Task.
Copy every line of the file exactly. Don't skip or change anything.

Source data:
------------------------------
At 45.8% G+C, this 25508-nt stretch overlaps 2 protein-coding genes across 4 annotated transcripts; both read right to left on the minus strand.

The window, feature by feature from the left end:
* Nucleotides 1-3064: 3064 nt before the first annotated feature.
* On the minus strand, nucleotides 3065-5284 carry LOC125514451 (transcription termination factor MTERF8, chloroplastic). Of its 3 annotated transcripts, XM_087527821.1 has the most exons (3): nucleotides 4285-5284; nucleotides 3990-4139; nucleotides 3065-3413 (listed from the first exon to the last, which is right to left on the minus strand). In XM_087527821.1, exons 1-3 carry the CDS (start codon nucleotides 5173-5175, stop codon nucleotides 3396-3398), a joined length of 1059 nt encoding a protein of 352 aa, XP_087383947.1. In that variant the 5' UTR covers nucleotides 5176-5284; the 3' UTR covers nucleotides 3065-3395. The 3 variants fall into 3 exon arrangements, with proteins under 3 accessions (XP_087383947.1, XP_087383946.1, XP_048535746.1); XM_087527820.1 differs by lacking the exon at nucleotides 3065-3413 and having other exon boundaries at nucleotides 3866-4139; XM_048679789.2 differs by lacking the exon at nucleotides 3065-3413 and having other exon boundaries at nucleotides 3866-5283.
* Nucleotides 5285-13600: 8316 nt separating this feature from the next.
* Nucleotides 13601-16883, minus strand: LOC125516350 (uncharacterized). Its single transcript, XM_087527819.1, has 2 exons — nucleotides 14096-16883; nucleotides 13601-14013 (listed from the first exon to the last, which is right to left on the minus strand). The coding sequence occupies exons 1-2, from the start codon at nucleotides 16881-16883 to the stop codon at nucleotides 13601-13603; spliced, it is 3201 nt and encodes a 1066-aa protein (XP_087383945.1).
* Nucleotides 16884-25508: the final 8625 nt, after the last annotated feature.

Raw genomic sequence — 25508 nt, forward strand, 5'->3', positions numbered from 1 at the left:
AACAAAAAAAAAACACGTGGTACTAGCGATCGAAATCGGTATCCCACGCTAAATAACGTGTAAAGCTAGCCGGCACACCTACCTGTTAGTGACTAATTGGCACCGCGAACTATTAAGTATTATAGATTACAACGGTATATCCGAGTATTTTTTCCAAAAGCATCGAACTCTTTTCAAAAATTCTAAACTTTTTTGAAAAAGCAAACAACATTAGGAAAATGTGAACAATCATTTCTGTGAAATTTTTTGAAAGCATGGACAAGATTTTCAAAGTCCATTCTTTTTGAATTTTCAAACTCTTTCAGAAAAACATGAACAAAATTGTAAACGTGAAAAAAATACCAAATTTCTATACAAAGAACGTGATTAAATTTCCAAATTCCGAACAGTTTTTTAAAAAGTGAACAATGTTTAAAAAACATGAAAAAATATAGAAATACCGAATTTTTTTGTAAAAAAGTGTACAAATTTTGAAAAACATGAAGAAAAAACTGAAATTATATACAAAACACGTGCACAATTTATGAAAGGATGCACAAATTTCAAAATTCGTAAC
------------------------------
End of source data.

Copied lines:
At 45.8% G+C, this 25508-nt stretch overlaps 2 protein-coding genes across 4 annotated transcripts; both read right to left on the minus strand.

The window, feature by feature from the left end:
* Nucleotides 1-3064: 3064 nt before the first annotated feature.
* On the minus strand, nucleotides 3065-5284 carry LOC125514451 (transcription termination factor MTERF8, chloroplastic). Of its 3 annotated transcripts, XM_087527821.1 has the most exons (3): nucleotides 4285-5284; nucleotides 3990-4139; nucleotides 3065-3413 (listed from the first exon to the last, which is right to left on the minus strand). In XM_087527821.1, exons 1-3 carry the CDS (start codon nucleotides 5173-5175, stop codon nucleotides 3396-3398), a joined length of 1059 nt encoding a protein of 352 aa, XP_087383947.1. In that variant the 5' UTR covers nucleotides 5176-5284; the 3' UTR covers nucleotides 3065-3395. The 3 variants fall into 3 exon arrangements, with proteins under 3 accessions (XP_087383947.1, XP_087383946.1, XP_048535746.1); XM_087527820.1 differs by lacking the exon at nucleotides 3065-3413 and having other exon boundaries at nucleotides 3866-4139; XM_048679789.2 differs by lacking the exon at nucleotides 3065-3413 and having other exon boundaries at nucleotides 3866-5283.
* Nucleotides 5285-13600: 8316 nt separating this feature from the next.
* Nucleotides 13601-16883, minus strand: LOC125516350 (uncharacterized). Its single transcript, XM_087527819.1, has 2 exons — nucleotides 14096-16883; nucleotides 13601-14013 (listed from the first exon to the last, which is right to left on the minus strand). The coding sequence occupies exons 1-2, from the start codon at nucleotides 16881-16883 to the stop codon at nucleotides 13601-13603; spliced, it is 3201 nt and encodes a 1066-aa protein (XP_087383945.1).
* Nucleotides 16884-25508: the final 8625 nt, after the last annotated feature.

Raw genomic sequence — 25508 nt, forward strand, 5'->3', positions numbered from 1 at the left:
AACAAAAAAAAAACACGTGGTACTAGCGATCGAAATCGGTATCCCACGCTAAATAACGTGTAAAGCTAGCCGGCACACCTACCTGTTAGTGACTAATTGGCACCGCGAACTATTAAGTATTATAGATTACAACGGTATATCCGAGTATTTTTTCCAAAAGCATCGAACTCTTTTCAAAAATTCTAAACTTTTTTGAAAAAGCAAACAACATTAGGAAAATGTGAACAATCATTTCTGTGAAATTTTTTGAAAGCATGGACAAGATTTTCAAAGTCCATTCTTTTTGAATTTTCAAACTCTTTCAGAAAAACATGAACAAAATTGTAAACGTGAAAAAAATACCAAATTTCTATACAAAGAACGTGATTAAATTTCCAAATTCCGAACAGTTTTTTAAAAAGTGAACAATGTTTAAAAAACATGAAAAAATATAGAAATACCGAATTTTTTTGTAAAAAAGTGTACAAATTTTGAAAAACATGAAGAAAAAACTGAAATTATATACAAAACACGTGCACAATTTATGAAAGGATGCACAAATTTCAAAATTCGTAAC